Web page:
Prime Minister David Cameron (or, more likely, a gaggle of speech writers) is currently labouring over a speech that he is to deliver in the Netherlands later this month, outlining his demands for the renegotiation of Britain’s membership terms with the EU. Rather a lot rests on this speech as the final outcome of these negotiations will be put to a referendum in the next Parliament.
The whole business has left many entrepreneurs and business leaders feeling a little apprehensive. As a result, Virgin tycoon Sir Richard Branson, Chris Gibson-Smith, chairman of the London Stock Exchange, the CBI's Sir Roger Carr and Sir Martin Sorrell of WPP, among others, have clubbed together to compose a letter to the PM, warning over the possible ramifications of these EU membership tweaks.
While it is right that Cameron should call for reforms (the EU budget and the working time directive both need especial attention, they argue), the worry is that the political wrangling over Cameron's more 'radical' reforms could leave the British public disillusioned and prompt them to vote to leave the EU in a referendum, with damaging consequences for business.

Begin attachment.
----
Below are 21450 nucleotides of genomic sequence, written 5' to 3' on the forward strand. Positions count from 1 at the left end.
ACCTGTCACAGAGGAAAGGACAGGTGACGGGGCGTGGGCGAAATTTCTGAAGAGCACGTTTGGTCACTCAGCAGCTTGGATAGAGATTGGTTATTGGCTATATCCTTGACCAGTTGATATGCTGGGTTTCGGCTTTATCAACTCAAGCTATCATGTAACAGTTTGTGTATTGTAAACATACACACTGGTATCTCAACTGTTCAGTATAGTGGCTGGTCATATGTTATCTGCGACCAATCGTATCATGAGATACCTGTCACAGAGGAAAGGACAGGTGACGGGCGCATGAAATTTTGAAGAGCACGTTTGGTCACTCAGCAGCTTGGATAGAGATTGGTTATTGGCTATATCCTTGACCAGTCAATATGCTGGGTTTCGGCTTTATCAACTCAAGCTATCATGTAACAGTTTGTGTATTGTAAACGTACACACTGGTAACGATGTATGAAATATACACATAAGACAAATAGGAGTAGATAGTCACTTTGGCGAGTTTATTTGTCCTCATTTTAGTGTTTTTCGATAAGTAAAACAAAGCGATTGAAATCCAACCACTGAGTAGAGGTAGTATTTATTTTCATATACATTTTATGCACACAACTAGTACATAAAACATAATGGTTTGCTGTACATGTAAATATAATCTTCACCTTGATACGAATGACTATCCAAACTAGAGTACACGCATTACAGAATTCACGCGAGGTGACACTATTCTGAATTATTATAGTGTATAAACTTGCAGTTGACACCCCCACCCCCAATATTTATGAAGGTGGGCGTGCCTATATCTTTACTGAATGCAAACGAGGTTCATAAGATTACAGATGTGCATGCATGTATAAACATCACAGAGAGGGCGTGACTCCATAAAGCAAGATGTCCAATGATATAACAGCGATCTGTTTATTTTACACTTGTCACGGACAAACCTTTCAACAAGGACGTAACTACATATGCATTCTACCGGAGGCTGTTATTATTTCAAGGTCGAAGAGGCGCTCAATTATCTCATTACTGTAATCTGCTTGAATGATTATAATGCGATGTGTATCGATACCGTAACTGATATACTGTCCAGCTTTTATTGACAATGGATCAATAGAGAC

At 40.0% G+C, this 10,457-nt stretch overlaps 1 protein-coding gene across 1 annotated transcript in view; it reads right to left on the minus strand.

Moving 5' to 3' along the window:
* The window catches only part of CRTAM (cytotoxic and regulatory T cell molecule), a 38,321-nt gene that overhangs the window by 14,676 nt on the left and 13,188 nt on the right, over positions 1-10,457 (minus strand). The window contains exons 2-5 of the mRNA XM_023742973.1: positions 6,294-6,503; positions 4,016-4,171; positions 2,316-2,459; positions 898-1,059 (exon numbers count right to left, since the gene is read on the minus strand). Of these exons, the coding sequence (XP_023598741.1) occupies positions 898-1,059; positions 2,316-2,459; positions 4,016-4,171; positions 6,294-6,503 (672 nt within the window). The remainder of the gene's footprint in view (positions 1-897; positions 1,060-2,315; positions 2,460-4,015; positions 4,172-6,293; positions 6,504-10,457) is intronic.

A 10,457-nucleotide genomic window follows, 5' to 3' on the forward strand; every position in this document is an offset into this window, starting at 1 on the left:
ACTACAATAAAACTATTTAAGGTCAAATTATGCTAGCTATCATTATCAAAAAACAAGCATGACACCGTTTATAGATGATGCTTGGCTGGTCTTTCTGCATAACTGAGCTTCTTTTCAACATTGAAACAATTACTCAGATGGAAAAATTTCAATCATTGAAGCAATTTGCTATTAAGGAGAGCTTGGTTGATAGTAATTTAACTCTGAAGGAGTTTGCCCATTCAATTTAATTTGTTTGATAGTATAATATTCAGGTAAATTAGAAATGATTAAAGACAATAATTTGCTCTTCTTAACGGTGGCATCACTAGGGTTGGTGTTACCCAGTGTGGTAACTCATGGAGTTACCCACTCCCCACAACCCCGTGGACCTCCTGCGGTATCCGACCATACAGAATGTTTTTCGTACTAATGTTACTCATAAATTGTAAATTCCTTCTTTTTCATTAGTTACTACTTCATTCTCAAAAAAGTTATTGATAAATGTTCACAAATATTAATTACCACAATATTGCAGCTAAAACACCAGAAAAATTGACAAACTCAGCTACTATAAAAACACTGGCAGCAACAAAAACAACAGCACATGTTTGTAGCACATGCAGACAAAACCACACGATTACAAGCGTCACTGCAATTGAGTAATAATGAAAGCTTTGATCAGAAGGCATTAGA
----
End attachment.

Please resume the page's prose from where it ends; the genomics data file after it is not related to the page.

'To call for such a move in these circumstances would be to put our membership of the EU at risk and create damaging uncertainty for British business, which are the last things the prime minister would want to do,' the letter says.
Oh dear. This isn't much of a vote of confidence in the PM's power of rhetoric, or his clout amongst the EU chiefs. And Cameron now finds himself in a pretty awkward position. These negotiations are only taking place in response to growing euroscepticism among the British public - although Cameron insists he'd rather stay in the EU.
You can't please them all, Dave...